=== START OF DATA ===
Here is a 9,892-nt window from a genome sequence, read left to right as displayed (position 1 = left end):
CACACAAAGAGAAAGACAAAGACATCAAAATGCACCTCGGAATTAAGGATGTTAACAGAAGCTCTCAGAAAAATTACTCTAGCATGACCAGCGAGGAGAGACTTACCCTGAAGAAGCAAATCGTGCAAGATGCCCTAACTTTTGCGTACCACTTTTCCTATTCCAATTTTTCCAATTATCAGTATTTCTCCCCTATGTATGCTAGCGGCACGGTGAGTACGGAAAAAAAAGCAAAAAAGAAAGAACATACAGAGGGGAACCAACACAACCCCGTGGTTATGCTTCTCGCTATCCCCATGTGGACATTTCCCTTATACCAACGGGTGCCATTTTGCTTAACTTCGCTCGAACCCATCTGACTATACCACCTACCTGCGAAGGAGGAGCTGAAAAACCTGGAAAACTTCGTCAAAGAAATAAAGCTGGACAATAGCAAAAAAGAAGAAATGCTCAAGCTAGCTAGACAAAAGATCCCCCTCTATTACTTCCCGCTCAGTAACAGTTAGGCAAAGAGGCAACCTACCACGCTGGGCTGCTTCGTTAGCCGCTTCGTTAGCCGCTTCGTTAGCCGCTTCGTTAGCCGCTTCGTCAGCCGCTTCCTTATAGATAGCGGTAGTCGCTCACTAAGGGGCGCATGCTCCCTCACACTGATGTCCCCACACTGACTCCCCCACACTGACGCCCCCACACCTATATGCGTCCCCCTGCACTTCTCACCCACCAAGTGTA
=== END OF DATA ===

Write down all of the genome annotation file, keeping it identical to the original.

Here is a 9,892-nt window from a genome sequence, read left to right as displayed (position 1 = left end):
CACACAAAGAGAAAGACAAAGACATCAAAATGCACCTCGGAATTAAGGATGTTAACAGAAGCTCTCAGAAAAATTACTCTAGCATGACCAGCGAGGAGAGACTTACCCTGAAGAAGCAAATCGTGCAAGATGCCCTAACTTTTGCGTACCACTTTTCCTATTCCAATTTTTCCAATTATCAGTATTTCTCCCCTATGTATGCTAGCGGCACGGTGAGTACGGAAAAAAAAGCAAAAAAGAAAGAACATACAGAGGGGAACCAACACAACCCCGTGGTTATGCTTCTCGCTATCCCCATGTGGACATTTCCCTTATACCAACGGGTGCCATTTTGCTTAACTTCGCTCGAACCCATCTGACTATACCACCTACCTGCGAAGGAGGAGCTGAAAAACCTGGAAAACTTCGTCAAAGAAATAAAGCTGGACAATAGCAAAAAAGAAGAAATGCTCAAGCTAGCTAGACAAAAGATCCCCCTCTATTACTTCCCGCTCAGTAACAGTTAGGCAAAGAGGCAACCTACCACGCTGGGCTGCTTCGTTAGCCGCTTCGTTAGCCGCTTCGTTAGCCGCTTCGTTAGCCGCTTCGTCAGCCGCTTCCTTATAGATAGCGGTAGTCGCTCACTAAGGGGCGCATGCTCCCTCACACTGATGTCCCCACACTGACTCCCCCACACTGACGCCCCCACACCTATATGCGTCCCCCTGCACTTCTCACCCACCAAGTGTA